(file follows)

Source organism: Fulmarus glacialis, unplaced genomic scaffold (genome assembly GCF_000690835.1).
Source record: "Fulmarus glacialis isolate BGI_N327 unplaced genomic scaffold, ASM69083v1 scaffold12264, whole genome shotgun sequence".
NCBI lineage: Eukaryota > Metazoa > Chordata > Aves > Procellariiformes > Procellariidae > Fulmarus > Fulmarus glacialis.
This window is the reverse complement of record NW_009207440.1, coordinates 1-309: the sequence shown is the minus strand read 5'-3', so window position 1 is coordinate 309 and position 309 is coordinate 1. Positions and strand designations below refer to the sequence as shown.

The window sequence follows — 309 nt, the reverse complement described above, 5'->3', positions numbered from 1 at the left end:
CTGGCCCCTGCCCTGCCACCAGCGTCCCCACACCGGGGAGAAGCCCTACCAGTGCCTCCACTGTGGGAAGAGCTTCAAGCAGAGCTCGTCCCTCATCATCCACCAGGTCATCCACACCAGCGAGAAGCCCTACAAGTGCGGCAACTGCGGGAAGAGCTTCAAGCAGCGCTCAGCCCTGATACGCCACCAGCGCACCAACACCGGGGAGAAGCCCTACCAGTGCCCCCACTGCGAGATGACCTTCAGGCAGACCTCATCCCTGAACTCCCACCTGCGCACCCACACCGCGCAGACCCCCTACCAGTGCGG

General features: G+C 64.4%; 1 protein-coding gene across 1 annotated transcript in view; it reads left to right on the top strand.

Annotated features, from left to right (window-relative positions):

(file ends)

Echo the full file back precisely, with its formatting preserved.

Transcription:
Source organism: Fulmarus glacialis, unplaced genomic scaffold (genome assembly GCF_000690835.1).
Source record: "Fulmarus glacialis isolate BGI_N327 unplaced genomic scaffold, ASM69083v1 scaffold12264, whole genome shotgun sequence".
NCBI lineage: Eukaryota > Metazoa > Chordata > Aves > Procellariiformes > Procellariidae > Fulmarus > Fulmarus glacialis.
This window is the reverse complement of record NW_009207440.1, coordinates 1-309: the sequence shown is the minus strand read 5'-3', so window position 1 is coordinate 309 and position 309 is coordinate 1. Positions and strand designations below refer to the sequence as shown.

The window sequence follows — 309 nt, the reverse complement described above, 5'->3', positions numbered from 1 at the left end:
CTGGCCCCTGCCCTGCCACCAGCGTCCCCACACCGGGGAGAAGCCCTACCAGTGCCTCCACTGTGGGAAGAGCTTCAAGCAGAGCTCGTCCCTCATCATCCACCAGGTCATCCACACCAGCGAGAAGCCCTACAAGTGCGGCAACTGCGGGAAGAGCTTCAAGCAGCGCTCAGCCCTGATACGCCACCAGCGCACCAACACCGGGGAGAAGCCCTACCAGTGCCCCCACTGCGAGATGACCTTCAGGCAGACCTCATCCCTGAACTCCCACCTGCGCACCCACACCGCGCAGACCCCCTACCAGTGCGG

General features: G+C 64.4%; 1 protein-coding gene across 1 annotated transcript in view; it reads left to right on the top strand.

Annotated features, from left to right (window-relative positions):